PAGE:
"Children have been killed, blinded, crippled -- or inadvertently caused the death of their friends -- while playing with unexploded ordnance that is negligently left behind by parties to the conflict," said Zeid Ra'ad Al Hussein, UN High Commissioner for Human Rights.
The report also cited a 3% increase in total conflict-related civilian casualties in 2016 compared to the previous year -- the highest number since the the United Nations started documenting the deaths and injuries in the conflict in 2009. That number stands at 11,418 deaths and injuries in 2016.
But the jump in child deaths and injuries is a particularly striking and disturbing trend in the mission's annual report entitled "Protection of Civilians in Armed Conflict."
Of the 11,418 casualties in 2016, 3,512 were children: 923 who died and 2,589 who were injured. These are records since UNAMA began documenting such figures eight years ago.
Children represented 84% of civilian casualties last year from "explosive remnants of war," the report said.
Lack of knowledge about mine risks
Many children lack knowledge and awareness about munitions "left behind on the battlefield by parties to the conflict, who had failed to clear it," the report said.
"Children living in conflict-affected areas are less likely to have received mine-risk education and, motivated by natural curiosity, frequently pick up unfamiliar and shiny objects near their homes while playing outside. Children also use metal detectors to find scrap metal to sell, often searching former battlefields or farmland where stray dud ordnance can be found.
"In many cases, while parents and children may be aware of the risks posed by the collection of scrap metal, poverty compels families to continue doing so," the report said.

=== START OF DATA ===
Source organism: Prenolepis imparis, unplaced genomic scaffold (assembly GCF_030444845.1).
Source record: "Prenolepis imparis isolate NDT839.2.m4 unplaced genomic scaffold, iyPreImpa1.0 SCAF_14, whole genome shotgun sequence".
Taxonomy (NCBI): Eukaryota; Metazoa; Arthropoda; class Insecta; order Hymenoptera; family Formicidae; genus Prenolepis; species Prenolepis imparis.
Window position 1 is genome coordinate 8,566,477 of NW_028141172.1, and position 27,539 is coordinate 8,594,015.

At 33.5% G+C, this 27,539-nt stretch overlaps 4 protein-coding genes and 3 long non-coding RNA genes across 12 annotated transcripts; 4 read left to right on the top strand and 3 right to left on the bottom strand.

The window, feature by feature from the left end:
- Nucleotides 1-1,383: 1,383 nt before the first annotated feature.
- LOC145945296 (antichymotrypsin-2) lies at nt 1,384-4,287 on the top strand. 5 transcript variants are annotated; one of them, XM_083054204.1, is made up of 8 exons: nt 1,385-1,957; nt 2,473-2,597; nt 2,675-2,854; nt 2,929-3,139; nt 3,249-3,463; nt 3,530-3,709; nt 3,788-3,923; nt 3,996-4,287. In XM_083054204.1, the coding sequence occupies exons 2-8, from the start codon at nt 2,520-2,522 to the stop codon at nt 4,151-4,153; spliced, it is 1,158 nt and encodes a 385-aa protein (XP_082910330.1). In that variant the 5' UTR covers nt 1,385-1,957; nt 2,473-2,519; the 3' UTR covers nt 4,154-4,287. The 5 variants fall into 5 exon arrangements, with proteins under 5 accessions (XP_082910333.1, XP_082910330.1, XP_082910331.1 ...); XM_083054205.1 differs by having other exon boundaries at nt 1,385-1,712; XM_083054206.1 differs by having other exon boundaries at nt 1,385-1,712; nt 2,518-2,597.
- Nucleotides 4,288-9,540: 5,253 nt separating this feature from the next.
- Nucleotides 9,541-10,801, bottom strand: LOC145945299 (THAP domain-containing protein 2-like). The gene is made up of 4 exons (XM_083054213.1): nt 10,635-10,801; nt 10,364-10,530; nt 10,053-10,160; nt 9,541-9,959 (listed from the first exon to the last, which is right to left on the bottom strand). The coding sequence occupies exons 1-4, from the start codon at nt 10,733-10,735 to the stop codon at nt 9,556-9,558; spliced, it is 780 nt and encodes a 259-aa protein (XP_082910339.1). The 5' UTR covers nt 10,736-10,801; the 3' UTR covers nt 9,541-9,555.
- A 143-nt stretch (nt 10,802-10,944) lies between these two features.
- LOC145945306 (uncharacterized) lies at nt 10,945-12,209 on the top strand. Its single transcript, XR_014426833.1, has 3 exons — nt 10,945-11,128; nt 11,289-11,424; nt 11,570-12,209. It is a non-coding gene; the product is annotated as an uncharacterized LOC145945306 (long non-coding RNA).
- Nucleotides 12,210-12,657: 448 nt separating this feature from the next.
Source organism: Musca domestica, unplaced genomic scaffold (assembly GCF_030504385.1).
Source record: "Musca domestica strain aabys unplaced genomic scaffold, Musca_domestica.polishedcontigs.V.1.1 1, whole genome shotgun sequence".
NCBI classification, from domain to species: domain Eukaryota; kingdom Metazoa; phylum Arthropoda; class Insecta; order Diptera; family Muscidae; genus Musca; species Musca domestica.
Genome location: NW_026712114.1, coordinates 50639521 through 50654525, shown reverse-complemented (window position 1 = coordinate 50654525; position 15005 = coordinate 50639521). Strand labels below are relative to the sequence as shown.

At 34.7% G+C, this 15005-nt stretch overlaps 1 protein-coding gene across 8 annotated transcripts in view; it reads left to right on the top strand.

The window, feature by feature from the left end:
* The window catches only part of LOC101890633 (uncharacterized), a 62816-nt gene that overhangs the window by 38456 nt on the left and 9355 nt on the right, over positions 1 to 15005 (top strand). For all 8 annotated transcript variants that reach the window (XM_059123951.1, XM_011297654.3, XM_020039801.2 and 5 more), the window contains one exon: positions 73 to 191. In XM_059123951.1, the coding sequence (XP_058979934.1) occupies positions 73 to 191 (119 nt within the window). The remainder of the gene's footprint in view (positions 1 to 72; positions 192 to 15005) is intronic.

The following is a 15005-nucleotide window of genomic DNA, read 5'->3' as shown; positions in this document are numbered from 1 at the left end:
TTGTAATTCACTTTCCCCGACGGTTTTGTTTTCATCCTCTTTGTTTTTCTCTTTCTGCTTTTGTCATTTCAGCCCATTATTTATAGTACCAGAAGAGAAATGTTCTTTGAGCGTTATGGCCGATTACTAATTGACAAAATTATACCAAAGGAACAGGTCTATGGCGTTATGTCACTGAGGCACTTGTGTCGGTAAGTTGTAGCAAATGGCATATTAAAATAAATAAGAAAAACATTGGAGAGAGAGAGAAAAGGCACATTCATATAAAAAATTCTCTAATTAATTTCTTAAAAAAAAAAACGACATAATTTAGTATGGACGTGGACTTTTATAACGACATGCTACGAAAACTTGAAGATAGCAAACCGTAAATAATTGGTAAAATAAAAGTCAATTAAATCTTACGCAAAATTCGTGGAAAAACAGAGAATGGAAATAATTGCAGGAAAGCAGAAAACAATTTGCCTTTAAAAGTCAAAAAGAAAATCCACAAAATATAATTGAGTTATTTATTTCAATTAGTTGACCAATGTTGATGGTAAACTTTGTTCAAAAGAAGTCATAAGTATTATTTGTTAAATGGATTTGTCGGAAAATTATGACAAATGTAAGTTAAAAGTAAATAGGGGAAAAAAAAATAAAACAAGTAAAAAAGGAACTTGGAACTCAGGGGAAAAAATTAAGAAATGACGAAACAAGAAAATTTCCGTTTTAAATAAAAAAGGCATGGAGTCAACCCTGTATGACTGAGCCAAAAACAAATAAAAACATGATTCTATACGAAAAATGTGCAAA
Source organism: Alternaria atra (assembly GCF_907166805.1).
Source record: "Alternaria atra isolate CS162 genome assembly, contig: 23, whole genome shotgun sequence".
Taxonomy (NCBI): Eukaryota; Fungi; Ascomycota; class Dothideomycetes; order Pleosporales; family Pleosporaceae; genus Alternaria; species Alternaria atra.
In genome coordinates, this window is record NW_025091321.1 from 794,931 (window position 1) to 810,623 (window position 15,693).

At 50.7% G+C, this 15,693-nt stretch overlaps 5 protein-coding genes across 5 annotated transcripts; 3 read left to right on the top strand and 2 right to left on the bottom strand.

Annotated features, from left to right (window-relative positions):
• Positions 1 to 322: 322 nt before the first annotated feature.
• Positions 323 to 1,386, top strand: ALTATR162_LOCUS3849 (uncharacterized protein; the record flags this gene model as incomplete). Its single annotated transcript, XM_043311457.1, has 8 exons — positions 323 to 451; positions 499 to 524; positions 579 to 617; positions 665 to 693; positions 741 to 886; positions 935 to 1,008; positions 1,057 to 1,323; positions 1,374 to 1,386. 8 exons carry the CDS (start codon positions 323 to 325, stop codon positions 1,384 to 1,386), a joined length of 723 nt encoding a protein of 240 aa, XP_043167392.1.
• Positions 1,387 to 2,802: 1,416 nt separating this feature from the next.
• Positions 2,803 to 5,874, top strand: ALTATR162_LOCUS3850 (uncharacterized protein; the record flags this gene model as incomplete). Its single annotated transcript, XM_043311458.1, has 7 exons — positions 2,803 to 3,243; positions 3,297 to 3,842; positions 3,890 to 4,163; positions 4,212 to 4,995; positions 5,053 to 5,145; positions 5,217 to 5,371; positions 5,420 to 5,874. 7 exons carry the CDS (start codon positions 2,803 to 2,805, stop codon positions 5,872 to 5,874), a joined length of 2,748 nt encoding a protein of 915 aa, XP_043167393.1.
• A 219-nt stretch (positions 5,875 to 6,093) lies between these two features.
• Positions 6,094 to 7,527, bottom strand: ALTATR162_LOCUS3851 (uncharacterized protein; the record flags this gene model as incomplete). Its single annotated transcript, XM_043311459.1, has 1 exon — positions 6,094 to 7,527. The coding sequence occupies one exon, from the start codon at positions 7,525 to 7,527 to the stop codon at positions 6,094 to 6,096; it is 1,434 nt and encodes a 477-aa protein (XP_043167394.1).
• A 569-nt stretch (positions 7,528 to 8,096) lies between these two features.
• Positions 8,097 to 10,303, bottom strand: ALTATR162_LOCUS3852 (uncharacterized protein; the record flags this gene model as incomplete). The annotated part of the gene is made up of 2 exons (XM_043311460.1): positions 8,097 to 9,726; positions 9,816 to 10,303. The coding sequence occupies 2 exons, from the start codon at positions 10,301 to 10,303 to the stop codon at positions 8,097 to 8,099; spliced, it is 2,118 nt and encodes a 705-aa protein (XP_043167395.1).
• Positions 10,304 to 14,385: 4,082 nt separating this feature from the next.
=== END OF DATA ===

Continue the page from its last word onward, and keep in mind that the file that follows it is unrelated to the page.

The report said "concrete steps must be made to "minimize the use of explosive weapons which produce dud ordnance -- such as mortars, rockets, and grenades -- in civilian-populated areas." The results of the increase in deaths and injuries affect every aspect of society.
"The consequences of injury go far beyond physical harm: children blinded or crippled by the detonation of explosive remnants of war may be deprived of access to education; injured breadwinners may not be able to perform physical labour such as farming; and many of those injured may be unable to access medical treatment,including initial trauma treatment, and subsequent treatment for using prosthetics and physiotherapy."
The report notes that child casualties more than doubled in 2016 from air attacks and cited airstrikes in November
that left 20 children killed in Kunduz province. There was a 4% increase in child casualties caused by improvised explosives devices.
Afghan security forces and their international allies have been fighting Taliban militants
and other radical groups for years. The report also said ISIS militants have established a presence.
"It is about time the various parties to the conflict ceased the relentless commission of war crimes and thought about the harm they are doing to their mothers, fathers, children and future generations by continuing to fuel this senseless, never-ending conflict," Al Hussein said.